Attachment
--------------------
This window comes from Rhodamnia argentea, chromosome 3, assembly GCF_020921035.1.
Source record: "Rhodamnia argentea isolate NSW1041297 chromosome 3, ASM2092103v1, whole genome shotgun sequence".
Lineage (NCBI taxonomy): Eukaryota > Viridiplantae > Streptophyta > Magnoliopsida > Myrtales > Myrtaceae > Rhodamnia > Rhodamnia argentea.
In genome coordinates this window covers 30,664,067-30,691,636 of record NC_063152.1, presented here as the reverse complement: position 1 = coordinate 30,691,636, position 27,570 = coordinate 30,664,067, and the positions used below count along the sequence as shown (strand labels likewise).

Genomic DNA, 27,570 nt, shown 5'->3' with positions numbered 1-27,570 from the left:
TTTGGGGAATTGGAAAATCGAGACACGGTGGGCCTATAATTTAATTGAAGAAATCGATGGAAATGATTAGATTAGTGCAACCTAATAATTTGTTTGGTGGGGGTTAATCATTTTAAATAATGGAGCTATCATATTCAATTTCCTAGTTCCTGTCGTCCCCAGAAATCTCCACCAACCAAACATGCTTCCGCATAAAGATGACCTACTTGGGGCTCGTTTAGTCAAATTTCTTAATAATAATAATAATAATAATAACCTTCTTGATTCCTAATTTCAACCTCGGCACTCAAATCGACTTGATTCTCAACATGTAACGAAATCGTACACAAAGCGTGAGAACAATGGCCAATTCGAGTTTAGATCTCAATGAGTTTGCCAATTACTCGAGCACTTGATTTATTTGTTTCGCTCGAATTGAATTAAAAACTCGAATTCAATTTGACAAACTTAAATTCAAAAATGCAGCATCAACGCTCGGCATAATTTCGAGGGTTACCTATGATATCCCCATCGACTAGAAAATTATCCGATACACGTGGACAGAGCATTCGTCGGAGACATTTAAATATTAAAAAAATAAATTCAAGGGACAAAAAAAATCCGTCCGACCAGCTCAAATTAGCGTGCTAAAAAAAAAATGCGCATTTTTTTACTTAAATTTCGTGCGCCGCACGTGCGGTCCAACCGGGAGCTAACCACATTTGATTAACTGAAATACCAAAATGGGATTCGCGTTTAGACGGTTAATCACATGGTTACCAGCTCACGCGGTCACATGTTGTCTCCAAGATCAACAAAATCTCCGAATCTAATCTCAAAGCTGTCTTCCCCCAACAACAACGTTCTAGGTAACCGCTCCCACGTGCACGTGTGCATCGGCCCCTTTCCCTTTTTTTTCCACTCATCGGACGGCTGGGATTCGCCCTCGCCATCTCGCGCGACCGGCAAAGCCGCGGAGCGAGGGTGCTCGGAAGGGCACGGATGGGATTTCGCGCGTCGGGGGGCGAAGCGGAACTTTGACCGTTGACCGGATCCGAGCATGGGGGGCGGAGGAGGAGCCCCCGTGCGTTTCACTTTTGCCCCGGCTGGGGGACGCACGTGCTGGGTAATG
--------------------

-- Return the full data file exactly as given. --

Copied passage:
This window comes from Rhodamnia argentea, chromosome 3, assembly GCF_020921035.1.
Source record: "Rhodamnia argentea isolate NSW1041297 chromosome 3, ASM2092103v1, whole genome shotgun sequence".
Lineage (NCBI taxonomy): Eukaryota > Viridiplantae > Streptophyta > Magnoliopsida > Myrtales > Myrtaceae > Rhodamnia > Rhodamnia argentea.
In genome coordinates this window covers 30,664,067-30,691,636 of record NC_063152.1, presented here as the reverse complement: position 1 = coordinate 30,691,636, position 27,570 = coordinate 30,664,067, and the positions used below count along the sequence as shown (strand labels likewise).

Genomic DNA, 27,570 nt, shown 5'->3' with positions numbered 1-27,570 from the left:
TTTGGGGAATTGGAAAATCGAGACACGGTGGGCCTATAATTTAATTGAAGAAATCGATGGAAATGATTAGATTAGTGCAACCTAATAATTTGTTTGGTGGGGGTTAATCATTTTAAATAATGGAGCTATCATATTCAATTTCCTAGTTCCTGTCGTCCCCAGAAATCTCCACCAACCAAACATGCTTCCGCATAAAGATGACCTACTTGGGGCTCGTTTAGTCAAATTTCTTAATAATAATAATAATAATAATAACCTTCTTGATTCCTAATTTCAACCTCGGCACTCAAATCGACTTGATTCTCAACATGTAACGAAATCGTACACAAAGCGTGAGAACAATGGCCAATTCGAGTTTAGATCTCAATGAGTTTGCCAATTACTCGAGCACTTGATTTATTTGTTTCGCTCGAATTGAATTAAAAACTCGAATTCAATTTGACAAACTTAAATTCAAAAATGCAGCATCAACGCTCGGCATAATTTCGAGGGTTACCTATGATATCCCCATCGACTAGAAAATTATCCGATACACGTGGACAGAGCATTCGTCGGAGACATTTAAATATTAAAAAAATAAATTCAAGGGACAAAAAAAATCCGTCCGACCAGCTCAAATTAGCGTGCTAAAAAAAAAATGCGCATTTTTTTACTTAAATTTCGTGCGCCGCACGTGCGGTCCAACCGGGAGCTAACCACATTTGATTAACTGAAATACCAAAATGGGATTCGCGTTTAGACGGTTAATCACATGGTTACCAGCTCACGCGGTCACATGTTGTCTCCAAGATCAACAAAATCTCCGAATCTAATCTCAAAGCTGTCTTCCCCCAACAACAACGTTCTAGGTAACCGCTCCCACGTGCACGTGTGCATCGGCCCCTTTCCCTTTTTTTTCCACTCATCGGACGGCTGGGATTCGCCCTCGCCATCTCGCGCGACCGGCAAAGCCGCGGAGCGAGGGTGCTCGGAAGGGCACGGATGGGATTTCGCGCGTCGGGGGGCGAAGCGGAACTTTGACCGTTGACCGGATCCGAGCATGGGGGGCGGAGGAGGAGCCCCCGTGCGTTTCACTTTTGCCCCGGCTGGGGGACGCACGTGCTGGGTAATG